Poll finds big support for 'going green'

Posted: 5 November 2007

A British Survey of Public Attitudes and Behaviour toward the Environment has found that most people believe that being 'green' is now the socially acceptable norm rather being an alternative lifestyle.

The survey, carried out for the Department of Environment, Food and Rural Affairs (Defra), found that guilt about harming the environment is the main motivation for being environmentally friendly. Of the 3,600 people in England surveyed, when asked about waste 87 per cent said they give away things they no longer want to charity shops or friends and family, and 78 per cent said they sometimes reuse empty bottles, jars, envelopes and paper. Many respondents agreed they do try to influence others to be more environmentally friendly, with a third saying they talk to friends and family about things they can do to change their behaviour.

There were particularly strong views that humans are severely abusing the environment, and that man's interference with nature may produce disastrous consequences.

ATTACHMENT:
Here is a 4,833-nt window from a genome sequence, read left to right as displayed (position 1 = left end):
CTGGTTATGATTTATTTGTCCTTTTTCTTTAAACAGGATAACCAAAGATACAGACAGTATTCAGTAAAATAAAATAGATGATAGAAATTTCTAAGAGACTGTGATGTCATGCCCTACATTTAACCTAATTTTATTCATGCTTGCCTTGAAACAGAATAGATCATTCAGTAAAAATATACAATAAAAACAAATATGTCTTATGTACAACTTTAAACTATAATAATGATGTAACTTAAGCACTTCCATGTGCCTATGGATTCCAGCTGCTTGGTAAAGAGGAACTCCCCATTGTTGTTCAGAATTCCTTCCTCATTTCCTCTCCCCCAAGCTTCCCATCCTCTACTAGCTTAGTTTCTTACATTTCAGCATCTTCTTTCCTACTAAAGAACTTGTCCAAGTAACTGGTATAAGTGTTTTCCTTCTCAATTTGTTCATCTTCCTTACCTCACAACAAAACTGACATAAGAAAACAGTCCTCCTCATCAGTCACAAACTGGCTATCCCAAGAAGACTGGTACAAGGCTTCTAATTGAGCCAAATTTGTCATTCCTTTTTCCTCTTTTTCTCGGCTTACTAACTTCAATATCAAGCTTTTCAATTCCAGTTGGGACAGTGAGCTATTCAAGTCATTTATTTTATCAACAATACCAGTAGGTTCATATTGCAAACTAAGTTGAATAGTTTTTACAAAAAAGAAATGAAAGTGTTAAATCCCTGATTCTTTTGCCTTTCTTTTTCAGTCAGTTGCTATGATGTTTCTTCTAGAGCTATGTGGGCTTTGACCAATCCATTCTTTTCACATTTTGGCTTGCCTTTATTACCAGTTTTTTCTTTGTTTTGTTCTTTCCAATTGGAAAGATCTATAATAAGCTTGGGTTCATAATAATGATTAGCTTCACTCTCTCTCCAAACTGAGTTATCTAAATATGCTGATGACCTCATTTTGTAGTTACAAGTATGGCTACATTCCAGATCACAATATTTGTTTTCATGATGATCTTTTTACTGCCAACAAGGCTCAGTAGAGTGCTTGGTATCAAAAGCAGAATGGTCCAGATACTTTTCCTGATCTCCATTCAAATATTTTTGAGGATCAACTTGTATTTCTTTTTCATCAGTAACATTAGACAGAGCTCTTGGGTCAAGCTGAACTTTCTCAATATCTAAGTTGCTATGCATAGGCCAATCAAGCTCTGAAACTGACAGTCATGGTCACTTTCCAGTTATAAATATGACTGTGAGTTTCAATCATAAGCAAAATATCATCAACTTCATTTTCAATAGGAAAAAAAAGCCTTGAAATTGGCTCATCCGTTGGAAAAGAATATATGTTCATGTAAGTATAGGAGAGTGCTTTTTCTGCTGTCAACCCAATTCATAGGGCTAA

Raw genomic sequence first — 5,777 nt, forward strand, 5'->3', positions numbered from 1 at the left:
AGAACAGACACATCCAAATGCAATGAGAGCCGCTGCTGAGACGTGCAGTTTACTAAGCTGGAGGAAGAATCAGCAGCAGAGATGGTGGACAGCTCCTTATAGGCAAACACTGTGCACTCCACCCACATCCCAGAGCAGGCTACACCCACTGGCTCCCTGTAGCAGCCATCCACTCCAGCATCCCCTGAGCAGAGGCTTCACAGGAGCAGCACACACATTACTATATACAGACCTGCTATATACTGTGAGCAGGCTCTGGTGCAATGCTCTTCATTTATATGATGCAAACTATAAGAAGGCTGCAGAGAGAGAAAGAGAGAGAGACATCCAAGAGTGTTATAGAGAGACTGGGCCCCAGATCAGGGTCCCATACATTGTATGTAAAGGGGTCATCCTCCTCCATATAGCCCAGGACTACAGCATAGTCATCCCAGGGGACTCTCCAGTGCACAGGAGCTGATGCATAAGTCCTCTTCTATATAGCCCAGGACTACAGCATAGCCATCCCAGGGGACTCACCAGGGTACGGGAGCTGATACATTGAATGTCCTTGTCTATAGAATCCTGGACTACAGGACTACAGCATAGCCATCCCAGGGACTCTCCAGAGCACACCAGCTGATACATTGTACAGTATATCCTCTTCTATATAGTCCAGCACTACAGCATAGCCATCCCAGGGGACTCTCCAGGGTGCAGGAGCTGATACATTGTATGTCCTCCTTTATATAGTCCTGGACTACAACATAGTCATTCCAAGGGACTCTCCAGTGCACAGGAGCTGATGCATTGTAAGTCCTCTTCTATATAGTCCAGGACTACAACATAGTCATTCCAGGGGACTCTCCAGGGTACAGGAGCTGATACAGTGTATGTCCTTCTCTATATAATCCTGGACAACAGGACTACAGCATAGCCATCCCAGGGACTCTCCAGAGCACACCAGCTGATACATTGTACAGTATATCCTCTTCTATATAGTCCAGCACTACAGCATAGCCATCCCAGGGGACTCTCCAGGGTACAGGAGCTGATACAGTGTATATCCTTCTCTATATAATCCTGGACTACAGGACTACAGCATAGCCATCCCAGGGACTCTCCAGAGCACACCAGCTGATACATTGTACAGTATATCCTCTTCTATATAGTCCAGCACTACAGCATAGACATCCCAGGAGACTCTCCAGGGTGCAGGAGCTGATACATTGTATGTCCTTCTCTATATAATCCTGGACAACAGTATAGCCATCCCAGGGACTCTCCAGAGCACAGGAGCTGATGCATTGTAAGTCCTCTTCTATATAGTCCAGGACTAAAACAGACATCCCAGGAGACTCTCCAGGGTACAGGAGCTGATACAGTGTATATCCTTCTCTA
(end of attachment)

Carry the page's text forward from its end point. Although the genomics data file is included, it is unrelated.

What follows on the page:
'Not too late'

Much concern was expressed about changes to the countryside and the loss of biodiversity, and about the finite nature of the Earth's resources. However, there was widespread optimism that it was not too late to do something about climate change and that it would be possible to overcome the world's environmental problems.

Environment Minister Joan Ruddock said, "The most encouraging finding in this survey is the majority of people believing that its up to individuals to accept responsibility by making lifestyle changes. This is vitally important as 40 percent of climate change emissions come from our actions as individuals."

"Government is determined to make it possible for people to choose greener lifestyles and to provide advice and encouragement through our Act on CO2 campaign," Ruddock said.

Four in 10 people said they knew a lot about environmental issues. Some issues were better known than others. At least six in 10 said they knew a lot or a fair amount about global warming and climate change, and over half knew a lot or a fair amount about carbon dioxide emissions.

However, over half knew nothing about the terms carbon footprint or carbon off-setting.

The survey also covered modes of transport for getting to work or school, or going shopping. Overall, for journeys of one mile or less, 45 per cent drove, six per cent took public transport and 46 per cent walked or cycled.

For journeys of three miles or less, 58 percent drove, nine percent took public transport and 28 percent walked or cycled.